7 Questions with Michael Jensen
Name: Michael Jensen
Current title: Rector
Current organisation: St Mark's Darling Point Anglican Church
Michael Jensen is the Rector of St Mark's Anglican Church Darling Point in Sydney. Before that he was a lecturer in Doctrine at Moore College. He has his doctorate from Oxford University, and has published several books including 'Theological Anthropology and the Great Literary Genres'.
1. What have you found most challenging as a church leader?
Leading a team and managing the complexity of those relationships.
2. How did you become a church leader? Can you please briefly tell the story?
When I was at school I was struck by the unsurpassable grace of God and couldn't really imagine doing anything else. Then I had a lot of friends at university who were keen on going into ministry... a bit of peer pressure helps!
3. How do you structure your work days from waking up to going to sleep?
I wake up around 5am and write my daily devotional email which is sent to about 860 people. Then I exercise, or go to the beach to hang out with some friends. My days are then pretty variable. I try to do at my desk thinking work in the morning and visiting and meeting with people in the afternoon. Evenings can mean going to a Connect Group or a Council meeting. I try to get in bed by 9pm.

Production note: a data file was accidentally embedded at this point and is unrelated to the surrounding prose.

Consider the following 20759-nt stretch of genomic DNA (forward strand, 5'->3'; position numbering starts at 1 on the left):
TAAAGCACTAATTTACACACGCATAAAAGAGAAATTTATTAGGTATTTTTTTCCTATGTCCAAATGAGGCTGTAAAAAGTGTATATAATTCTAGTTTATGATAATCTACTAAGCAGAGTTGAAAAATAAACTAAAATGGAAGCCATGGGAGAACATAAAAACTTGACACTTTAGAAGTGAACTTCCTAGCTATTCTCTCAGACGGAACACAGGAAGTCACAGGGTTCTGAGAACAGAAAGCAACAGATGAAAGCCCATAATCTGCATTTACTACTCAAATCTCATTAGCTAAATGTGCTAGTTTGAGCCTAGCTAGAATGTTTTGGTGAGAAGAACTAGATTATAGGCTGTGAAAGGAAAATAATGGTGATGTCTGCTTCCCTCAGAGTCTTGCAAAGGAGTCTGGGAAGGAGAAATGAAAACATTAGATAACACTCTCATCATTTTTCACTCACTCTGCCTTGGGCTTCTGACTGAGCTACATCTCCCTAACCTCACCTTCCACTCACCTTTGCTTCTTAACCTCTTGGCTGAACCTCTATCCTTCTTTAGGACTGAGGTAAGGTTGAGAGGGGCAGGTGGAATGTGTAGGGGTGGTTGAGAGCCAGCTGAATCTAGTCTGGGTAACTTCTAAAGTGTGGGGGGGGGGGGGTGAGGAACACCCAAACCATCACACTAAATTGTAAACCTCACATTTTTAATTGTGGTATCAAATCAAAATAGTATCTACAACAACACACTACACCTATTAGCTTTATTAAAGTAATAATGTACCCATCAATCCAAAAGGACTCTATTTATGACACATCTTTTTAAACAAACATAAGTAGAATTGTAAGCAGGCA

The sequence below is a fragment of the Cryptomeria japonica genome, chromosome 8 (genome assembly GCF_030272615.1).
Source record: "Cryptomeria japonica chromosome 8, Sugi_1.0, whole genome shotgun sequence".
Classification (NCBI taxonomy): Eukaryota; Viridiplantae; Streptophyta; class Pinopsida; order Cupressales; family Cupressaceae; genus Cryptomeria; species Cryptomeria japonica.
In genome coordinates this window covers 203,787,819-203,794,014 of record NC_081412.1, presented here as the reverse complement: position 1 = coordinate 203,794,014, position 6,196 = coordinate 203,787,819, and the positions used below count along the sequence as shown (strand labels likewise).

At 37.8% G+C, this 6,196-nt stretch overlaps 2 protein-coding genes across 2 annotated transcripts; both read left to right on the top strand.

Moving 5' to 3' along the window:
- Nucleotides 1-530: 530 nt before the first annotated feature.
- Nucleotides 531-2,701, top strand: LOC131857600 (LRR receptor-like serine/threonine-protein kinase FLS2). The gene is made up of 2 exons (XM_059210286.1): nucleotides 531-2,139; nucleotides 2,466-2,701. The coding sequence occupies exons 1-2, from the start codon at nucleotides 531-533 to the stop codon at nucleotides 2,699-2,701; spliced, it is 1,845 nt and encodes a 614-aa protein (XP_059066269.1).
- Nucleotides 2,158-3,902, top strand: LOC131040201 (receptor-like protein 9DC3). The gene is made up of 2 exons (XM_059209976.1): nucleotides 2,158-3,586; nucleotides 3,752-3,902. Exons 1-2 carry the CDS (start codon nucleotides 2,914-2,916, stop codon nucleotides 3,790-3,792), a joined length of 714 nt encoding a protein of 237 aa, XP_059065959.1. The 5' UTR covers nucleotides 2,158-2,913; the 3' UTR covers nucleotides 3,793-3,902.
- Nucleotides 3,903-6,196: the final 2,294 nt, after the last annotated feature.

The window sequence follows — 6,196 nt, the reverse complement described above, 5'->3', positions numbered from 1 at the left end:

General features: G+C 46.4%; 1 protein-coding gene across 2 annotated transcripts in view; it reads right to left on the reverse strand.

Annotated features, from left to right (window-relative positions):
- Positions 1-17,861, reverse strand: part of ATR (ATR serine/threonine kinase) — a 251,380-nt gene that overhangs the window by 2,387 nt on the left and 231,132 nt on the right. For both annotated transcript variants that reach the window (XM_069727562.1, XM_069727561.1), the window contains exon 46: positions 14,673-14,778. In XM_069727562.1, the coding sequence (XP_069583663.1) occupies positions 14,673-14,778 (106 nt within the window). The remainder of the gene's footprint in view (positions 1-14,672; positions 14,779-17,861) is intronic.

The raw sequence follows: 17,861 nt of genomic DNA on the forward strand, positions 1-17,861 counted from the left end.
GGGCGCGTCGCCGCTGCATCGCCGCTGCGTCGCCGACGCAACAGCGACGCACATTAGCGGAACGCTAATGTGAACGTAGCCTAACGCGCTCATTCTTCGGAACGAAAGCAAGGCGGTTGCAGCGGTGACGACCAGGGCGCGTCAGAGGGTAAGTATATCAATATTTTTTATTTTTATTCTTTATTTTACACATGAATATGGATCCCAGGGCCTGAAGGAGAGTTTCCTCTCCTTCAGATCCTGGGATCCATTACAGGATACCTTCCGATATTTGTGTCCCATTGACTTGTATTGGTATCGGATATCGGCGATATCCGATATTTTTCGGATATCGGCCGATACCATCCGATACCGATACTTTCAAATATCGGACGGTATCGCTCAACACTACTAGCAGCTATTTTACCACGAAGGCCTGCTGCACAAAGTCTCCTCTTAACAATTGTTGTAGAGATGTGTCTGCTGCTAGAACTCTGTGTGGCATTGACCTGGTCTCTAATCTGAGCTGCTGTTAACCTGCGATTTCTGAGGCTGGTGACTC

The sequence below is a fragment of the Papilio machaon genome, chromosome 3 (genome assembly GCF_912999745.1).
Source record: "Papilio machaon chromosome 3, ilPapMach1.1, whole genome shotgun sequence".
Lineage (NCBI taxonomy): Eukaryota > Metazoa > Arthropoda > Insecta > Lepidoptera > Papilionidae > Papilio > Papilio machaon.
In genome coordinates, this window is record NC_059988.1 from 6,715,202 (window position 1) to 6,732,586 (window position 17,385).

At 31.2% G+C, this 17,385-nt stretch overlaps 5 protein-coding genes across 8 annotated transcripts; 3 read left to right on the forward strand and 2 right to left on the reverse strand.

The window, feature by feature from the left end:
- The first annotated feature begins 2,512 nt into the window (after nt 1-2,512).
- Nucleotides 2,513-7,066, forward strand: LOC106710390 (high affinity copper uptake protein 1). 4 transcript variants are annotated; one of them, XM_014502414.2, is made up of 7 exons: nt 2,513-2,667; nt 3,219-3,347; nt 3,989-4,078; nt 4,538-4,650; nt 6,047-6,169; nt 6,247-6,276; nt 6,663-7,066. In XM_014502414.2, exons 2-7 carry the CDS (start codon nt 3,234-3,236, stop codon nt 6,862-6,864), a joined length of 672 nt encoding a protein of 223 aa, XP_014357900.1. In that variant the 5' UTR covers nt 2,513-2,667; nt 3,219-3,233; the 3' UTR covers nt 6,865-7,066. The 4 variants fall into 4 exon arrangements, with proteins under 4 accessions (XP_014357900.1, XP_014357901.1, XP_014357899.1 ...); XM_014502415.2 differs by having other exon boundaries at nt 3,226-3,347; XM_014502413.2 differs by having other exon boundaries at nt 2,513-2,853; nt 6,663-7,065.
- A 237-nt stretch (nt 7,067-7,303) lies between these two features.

4. What one book had the most profound impact on your church leadership? Can you please briefly tell the story of how that book impacted your leadership?
Maybe Bonhoeffer's Life Together. I just love his realism: God hates visionary dreamers! This is profound because of the potential for church leaders to use church as a form of egotism. I really don't want to be that!
5. What's the most recent significant leadership lesson you've learned?
Be present for people. People don't want answers; they want to be noticed. And that opens them up to hear the Word of God.
6. How do you develop a healthy leadership pipeline in a church?
I wish we did! As with most churches, we improvise all the time. We fill holes. We're just trying to keep afloat. I wish we were better at doing this.
7. If you had to pick just one story, what would be the most meaningful story from your time as a church leader so far?
I think the death of Rebecca aged 49 a few years back from pancreatic cancer. Her non-Christian family were truly moved by the love that her Connect Group showed her during her dying days. It was awful and traumatic and yet it was the grace of God.